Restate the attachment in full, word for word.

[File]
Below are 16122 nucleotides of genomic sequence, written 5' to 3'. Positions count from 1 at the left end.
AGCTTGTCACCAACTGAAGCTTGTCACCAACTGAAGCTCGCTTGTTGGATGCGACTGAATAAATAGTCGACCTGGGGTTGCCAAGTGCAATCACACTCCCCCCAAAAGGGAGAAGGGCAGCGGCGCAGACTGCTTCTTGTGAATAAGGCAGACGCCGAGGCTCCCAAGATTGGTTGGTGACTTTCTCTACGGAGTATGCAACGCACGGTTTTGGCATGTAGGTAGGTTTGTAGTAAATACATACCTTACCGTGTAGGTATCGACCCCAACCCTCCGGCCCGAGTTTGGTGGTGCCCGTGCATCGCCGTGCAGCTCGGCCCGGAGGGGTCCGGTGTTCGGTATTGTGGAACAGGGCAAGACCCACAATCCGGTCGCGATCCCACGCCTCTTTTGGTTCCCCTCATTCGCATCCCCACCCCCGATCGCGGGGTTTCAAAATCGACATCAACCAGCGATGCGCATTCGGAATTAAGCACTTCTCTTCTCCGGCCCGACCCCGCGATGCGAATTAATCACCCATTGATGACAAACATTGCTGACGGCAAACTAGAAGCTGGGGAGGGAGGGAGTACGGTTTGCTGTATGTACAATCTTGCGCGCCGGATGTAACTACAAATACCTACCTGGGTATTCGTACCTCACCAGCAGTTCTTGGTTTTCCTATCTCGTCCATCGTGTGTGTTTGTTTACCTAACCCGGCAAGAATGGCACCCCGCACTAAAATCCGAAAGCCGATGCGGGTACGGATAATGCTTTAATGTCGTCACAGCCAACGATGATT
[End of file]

Below are 16122 nucleotides of genomic sequence, written 5' to 3'. Positions count from 1 at the left end.
AGCTTGTCACCAACTGAAGCTTGTCACCAACTGAAGCTCGCTTGTTGGATGCGACTGAATAAATAGTCGACCTGGGGTTGCCAAGTGCAATCACACTCCCCCCAAAAGGGAGAAGGGCAGCGGCGCAGACTGCTTCTTGTGAATAAGGCAGACGCCGAGGCTCCCAAGATTGGTTGGTGACTTTCTCTACGGAGTATGCAACGCACGGTTTTGGCATGTAGGTAGGTTTGTAGTAAATACATACCTTACCGTGTAGGTATCGACCCCAACCCTCCGGCCCGAGTTTGGTGGTGCCCGTGCATCGCCGTGCAGCTCGGCCCGGAGGGGTCCGGTGTTCGGTATTGTGGAACAGGGCAAGACCCACAATCCGGTCGCGATCCCACGCCTCTTTTGGTTCCCCTCATTCGCATCCCCACCCCCGATCGCGGGGTTTCAAAATCGACATCAACCAGCGATGCGCATTCGGAATTAAGCACTTCTCTTCTCCGGCCCGACCCCGCGATGCGAATTAATCACCCATTGATGACAAACATTGCTGACGGCAAACTAGAAGCTGGGGAGGGAGGGAGTACGGTTTGCTGTATGTACAATCTTGCGCGCCGGATGTAACTACAAATACCTACCTGGGTATTCGTACCTCACCAGCAGTTCTTGGTTTTCCTATCTCGTCCATCGTGTGTGTTTGTTTACCTAACCCGGCAAGAATGGCACCCCGCACTAAAATCCGAAAGCCGATGCGGGTACGGATAATGCTTTAATGTCGTCACAGCCAACGATGATT